The term “oxygenate” designates a compound containing oxygen. Typically, the oxygenates used in the present invention are primary, secondary or tertiary alcohols or ethers, or water.
“Isooctene” and “diisobutene” are both products of isobutene dimerization. Thus they can be used interchangeably to designate 2,4,4-trimethyl-1-pentene and 2,4,4-trimethyl-2-pentene or a mixture thereof.
“Reaction mixture” or “reaction effluent” contains the desired product of the dimerization reaction in the reaction zone. With only C4-olefins or only C5-olefins are fed to the process, it is clear that the resulting product of the mutual reactions of the olefins yield dimers. However, when both C4- and C5-olefins are present in the feed, in addition to dimerization, also reactions between C4-olefins and C5-olefins yielding C9-olefins can occur. The word “dimer” is also used for the reaction products in the specification for reasons of simplicity, but it is to be understood that when both C4- and C5-olefins are present in the feed, the reaction mixture typically contains also some amount of the C9-olefins.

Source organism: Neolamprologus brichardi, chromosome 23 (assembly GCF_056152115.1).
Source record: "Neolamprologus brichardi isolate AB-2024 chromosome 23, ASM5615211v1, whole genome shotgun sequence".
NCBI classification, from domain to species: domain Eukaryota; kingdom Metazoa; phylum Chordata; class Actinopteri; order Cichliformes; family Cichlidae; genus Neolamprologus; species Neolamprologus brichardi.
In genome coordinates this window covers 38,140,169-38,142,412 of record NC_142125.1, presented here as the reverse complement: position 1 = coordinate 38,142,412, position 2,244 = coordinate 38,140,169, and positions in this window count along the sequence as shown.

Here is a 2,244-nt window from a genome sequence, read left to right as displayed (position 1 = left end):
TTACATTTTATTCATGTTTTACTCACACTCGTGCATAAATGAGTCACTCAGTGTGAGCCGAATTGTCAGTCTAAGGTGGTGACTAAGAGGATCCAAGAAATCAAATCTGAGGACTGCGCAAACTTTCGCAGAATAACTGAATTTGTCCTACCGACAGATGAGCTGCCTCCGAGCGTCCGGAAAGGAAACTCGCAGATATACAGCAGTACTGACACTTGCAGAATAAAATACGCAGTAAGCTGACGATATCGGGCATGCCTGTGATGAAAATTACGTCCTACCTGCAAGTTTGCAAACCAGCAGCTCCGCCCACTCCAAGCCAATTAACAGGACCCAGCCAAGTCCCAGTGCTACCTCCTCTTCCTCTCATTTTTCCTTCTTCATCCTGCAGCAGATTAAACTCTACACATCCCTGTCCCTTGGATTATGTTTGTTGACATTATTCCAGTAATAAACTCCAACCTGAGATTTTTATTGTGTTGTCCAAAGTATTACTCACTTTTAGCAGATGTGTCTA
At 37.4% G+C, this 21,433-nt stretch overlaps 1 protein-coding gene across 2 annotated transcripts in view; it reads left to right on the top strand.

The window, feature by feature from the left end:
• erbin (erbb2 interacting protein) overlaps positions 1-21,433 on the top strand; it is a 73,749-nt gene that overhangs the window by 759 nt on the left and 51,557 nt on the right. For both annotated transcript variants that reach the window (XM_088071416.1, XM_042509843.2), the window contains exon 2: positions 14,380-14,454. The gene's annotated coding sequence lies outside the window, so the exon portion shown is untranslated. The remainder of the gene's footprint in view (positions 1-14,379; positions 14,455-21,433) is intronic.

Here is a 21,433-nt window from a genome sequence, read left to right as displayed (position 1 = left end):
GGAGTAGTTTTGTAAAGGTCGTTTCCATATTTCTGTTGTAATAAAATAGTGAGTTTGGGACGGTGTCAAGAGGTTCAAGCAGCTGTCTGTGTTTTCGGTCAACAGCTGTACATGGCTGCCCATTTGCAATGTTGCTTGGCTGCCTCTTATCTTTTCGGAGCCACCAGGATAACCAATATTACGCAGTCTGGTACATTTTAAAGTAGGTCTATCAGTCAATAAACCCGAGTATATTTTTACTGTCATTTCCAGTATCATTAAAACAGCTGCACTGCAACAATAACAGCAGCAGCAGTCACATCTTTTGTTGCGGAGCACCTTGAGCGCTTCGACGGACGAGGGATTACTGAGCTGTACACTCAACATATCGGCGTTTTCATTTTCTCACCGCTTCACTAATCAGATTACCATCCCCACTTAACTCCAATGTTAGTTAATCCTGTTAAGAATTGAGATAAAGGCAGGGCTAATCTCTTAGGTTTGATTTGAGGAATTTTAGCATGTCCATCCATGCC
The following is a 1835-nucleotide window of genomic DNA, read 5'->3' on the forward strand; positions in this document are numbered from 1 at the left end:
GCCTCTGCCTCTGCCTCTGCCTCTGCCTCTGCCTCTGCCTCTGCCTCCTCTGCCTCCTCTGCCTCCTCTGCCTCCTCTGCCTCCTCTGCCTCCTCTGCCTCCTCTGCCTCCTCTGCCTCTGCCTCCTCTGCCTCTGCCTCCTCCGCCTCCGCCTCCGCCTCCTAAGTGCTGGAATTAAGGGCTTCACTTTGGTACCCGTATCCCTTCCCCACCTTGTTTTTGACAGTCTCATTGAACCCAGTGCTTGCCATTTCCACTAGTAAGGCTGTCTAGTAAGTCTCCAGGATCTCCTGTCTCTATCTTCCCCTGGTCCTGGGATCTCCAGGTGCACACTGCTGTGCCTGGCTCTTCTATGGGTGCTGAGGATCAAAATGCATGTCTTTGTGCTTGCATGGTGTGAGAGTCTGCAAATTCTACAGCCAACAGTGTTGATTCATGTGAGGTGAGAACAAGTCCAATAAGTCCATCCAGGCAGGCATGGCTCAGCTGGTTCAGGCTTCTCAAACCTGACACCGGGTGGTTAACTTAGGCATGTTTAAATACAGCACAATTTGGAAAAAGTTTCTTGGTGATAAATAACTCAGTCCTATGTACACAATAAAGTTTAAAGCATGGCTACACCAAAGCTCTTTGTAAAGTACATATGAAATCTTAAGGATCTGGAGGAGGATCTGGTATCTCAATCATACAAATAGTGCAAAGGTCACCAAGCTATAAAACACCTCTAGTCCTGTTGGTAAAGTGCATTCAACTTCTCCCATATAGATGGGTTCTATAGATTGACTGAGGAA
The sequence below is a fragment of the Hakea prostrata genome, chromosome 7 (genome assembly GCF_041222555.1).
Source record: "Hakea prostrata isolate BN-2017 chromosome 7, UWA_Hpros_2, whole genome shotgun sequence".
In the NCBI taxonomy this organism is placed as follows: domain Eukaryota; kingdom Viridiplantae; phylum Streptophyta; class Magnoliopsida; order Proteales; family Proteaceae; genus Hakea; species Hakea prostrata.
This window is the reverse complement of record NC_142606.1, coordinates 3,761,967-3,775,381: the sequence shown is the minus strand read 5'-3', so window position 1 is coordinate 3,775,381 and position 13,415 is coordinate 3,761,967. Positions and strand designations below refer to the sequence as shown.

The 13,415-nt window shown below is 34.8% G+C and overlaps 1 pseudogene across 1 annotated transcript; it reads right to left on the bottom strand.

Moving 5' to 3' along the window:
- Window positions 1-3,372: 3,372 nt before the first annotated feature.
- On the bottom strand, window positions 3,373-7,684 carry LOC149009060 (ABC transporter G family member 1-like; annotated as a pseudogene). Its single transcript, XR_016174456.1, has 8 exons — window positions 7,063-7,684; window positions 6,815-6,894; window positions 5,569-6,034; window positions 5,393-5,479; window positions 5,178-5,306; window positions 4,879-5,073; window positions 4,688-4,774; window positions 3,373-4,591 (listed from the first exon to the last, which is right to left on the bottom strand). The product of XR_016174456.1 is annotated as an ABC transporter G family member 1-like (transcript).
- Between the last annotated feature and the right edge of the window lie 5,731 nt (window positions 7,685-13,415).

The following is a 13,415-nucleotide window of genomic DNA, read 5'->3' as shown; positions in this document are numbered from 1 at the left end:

The feed of the process according to the present invention is a hydrocarbon mixture containing olefins. The feed comprises olefins to be dimerized at least 10 wt-%, preferably at least approximately 20 wt-%. As already described, the olefins are selected from the group of linear 1- or 2-butene, isobutene and linear or branched C5-olefins. Alternatively, the feed can comprise a mixture of any or every of the olefins listed above. Typically, the feed comprises dimerizable components; either C4-olefins, preferably isobutene, whereby iso-octene is produced, or C5-olefins, whereby substituted C10-olefins are produced. It is clear that both C4- and C5-olefins can be present in the feed, whereby a great variety of products is produced. The composition of the product flow is discussed later.